You’d think that, with all the writing I do about digital communications platforms, I wouldn’t be surprised by the degree of connectivity enabled by the Internet. Well, call me old-fashioned (I’m probably the only person of my generation who still insists on keeping a non-digital day planner so I can hand-write all of my appointments—and forget trying to find me on Facebook), but it wasn’t until this past weekend that I became a believer.
I’ve been traveling all over creation, from London last week to Germany over the weekend for a wedding, and soon to San Francisco for the Bulldog Reporter Conference. I was concerned that it would be difficult to conduct business as usual, be it writing PR News to updating our Web site, to communicating with my designer for the soon-to-be-published PR News Best Practices in PR Measurement guidebook.
Well, I’m five days into my travels, and (knock on wood) things have gone off without a hitch. I can access our internal server from a village in East Germany, and, thanks to some crazy cell phone forwarding, I can receive calls from the U.S.—and the caller only has to dial my regular American number, no long distance charges required (don’t ask me how that one works). As for being in airports … I might as well be sitting in my cubicle, there’s so much access.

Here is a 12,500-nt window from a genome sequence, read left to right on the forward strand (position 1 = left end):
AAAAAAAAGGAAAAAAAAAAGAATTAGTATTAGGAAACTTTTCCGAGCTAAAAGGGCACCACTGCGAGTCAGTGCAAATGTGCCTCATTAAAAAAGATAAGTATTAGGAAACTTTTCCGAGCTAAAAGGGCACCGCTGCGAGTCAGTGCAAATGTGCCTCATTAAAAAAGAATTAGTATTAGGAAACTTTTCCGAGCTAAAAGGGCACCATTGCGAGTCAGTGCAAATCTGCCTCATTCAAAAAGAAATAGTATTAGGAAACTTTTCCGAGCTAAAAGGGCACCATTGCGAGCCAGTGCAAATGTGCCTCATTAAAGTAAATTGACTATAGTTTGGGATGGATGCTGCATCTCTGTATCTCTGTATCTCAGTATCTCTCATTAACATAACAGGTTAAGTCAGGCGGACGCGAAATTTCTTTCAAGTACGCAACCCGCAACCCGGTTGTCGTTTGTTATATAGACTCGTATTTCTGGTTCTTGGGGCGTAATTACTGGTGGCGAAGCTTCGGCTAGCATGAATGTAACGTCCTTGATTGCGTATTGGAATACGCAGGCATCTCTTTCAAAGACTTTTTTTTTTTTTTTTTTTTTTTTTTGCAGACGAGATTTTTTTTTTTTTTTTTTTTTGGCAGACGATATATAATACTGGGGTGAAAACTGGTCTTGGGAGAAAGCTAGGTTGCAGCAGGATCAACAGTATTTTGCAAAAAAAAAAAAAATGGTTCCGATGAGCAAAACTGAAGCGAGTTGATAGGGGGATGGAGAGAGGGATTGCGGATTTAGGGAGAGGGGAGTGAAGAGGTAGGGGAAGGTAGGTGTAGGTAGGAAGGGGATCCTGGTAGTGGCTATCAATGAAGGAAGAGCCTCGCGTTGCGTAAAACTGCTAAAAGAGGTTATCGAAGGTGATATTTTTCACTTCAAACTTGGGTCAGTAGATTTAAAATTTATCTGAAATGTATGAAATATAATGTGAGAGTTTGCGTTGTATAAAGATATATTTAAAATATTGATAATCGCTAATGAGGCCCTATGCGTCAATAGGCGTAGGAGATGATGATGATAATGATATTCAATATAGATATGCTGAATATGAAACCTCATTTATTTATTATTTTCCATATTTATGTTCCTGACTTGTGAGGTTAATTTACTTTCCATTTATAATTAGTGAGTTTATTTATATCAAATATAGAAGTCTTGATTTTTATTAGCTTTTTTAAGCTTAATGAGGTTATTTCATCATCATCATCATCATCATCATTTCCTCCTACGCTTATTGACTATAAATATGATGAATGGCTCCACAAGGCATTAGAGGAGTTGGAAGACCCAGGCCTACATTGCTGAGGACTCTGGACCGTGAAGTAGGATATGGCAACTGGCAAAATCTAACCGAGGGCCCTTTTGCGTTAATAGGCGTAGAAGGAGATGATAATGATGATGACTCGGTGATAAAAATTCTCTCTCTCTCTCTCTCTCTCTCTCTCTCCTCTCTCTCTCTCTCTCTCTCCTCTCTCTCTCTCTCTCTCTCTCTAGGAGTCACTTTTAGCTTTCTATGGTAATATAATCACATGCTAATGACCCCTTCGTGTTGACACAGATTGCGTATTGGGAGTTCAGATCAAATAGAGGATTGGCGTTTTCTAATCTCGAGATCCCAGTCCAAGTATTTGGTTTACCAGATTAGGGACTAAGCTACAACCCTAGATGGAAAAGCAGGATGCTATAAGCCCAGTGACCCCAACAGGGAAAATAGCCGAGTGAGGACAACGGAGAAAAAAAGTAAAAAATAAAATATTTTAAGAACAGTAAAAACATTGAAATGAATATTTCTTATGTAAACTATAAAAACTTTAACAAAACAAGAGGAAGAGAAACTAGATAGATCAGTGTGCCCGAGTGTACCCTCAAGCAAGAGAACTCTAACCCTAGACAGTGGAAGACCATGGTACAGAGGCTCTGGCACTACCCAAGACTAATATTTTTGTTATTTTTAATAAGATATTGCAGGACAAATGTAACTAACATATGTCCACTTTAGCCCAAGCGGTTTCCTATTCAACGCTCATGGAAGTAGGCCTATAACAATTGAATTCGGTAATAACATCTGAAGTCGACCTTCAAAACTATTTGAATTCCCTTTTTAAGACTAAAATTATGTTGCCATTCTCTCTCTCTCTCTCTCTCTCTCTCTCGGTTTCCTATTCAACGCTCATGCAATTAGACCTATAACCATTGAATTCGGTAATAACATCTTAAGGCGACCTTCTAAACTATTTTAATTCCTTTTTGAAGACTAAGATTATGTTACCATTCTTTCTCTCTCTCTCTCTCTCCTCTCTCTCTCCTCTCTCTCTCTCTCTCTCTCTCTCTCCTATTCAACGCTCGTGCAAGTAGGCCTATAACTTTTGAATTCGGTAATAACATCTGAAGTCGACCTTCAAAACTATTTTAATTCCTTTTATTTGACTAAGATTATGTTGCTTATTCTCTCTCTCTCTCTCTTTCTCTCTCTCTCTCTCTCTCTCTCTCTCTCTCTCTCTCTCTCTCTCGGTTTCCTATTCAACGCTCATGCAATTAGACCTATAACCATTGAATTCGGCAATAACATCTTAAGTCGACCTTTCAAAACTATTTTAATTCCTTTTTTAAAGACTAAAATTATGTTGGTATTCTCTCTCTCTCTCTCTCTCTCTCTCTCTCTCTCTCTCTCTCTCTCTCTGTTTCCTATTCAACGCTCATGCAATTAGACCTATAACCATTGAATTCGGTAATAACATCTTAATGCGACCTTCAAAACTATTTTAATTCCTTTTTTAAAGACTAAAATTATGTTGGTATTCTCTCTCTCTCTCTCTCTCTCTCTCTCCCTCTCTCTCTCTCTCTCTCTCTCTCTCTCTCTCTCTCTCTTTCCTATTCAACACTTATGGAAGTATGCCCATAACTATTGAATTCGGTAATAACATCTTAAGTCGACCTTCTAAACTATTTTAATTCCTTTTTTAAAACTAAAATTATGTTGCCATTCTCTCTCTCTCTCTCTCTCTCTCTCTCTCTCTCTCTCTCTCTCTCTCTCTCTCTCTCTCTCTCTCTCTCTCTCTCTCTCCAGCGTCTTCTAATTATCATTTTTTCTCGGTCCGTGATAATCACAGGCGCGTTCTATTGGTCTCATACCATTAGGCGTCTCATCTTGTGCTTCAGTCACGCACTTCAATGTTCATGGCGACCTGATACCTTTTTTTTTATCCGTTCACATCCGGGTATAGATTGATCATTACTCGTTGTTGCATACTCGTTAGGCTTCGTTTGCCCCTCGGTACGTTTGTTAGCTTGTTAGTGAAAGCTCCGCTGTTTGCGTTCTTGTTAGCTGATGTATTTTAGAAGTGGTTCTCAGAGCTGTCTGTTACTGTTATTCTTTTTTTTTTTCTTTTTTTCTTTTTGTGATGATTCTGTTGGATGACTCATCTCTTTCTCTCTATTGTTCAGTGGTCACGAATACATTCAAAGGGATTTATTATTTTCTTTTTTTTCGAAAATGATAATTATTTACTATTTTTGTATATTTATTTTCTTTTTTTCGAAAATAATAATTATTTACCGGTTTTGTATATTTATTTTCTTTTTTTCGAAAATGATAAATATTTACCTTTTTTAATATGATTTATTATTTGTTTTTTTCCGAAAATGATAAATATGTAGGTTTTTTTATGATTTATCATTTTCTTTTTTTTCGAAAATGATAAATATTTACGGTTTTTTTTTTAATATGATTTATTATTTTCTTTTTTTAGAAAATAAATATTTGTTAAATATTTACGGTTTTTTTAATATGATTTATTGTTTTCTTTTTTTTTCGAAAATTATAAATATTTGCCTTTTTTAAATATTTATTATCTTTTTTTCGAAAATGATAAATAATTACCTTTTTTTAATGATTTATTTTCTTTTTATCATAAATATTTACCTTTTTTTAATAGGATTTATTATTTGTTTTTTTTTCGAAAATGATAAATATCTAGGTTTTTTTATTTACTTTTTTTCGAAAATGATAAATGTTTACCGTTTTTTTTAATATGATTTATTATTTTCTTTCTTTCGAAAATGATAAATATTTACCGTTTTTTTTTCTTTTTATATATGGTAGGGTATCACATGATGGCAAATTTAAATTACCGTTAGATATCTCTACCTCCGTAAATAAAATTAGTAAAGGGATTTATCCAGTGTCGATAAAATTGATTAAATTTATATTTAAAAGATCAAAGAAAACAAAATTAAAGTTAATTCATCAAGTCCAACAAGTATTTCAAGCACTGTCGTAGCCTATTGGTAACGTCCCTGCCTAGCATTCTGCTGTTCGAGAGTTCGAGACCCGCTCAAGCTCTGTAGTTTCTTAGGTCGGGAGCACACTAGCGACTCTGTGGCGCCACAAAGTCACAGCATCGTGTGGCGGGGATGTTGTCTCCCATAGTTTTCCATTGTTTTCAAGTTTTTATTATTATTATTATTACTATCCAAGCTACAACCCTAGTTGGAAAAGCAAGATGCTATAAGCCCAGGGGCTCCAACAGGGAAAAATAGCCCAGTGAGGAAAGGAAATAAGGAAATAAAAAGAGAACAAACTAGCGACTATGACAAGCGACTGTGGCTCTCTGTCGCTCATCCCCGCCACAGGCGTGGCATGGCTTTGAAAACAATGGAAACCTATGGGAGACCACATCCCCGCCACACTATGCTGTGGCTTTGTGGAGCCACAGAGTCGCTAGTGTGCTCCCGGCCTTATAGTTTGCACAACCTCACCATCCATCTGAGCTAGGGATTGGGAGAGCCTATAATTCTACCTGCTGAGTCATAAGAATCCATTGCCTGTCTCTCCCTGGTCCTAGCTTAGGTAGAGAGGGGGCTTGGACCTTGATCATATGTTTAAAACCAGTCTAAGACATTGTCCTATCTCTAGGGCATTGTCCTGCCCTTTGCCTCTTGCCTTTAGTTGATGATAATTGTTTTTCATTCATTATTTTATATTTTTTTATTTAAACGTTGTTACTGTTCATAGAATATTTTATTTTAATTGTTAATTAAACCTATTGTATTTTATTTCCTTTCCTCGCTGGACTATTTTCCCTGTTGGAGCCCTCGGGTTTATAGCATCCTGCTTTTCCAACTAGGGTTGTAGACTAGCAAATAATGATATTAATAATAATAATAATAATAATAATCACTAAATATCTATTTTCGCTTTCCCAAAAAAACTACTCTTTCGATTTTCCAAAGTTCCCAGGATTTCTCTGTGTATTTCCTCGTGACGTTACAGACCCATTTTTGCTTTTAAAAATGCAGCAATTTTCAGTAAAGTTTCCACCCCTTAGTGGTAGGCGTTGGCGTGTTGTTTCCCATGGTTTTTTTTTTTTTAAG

Anyway, I just thought I’d tip my proverbial hat to the power of digital communications, as it seems to offer a solution for just about everything—except jetlag, that is …
By Courtney Barnes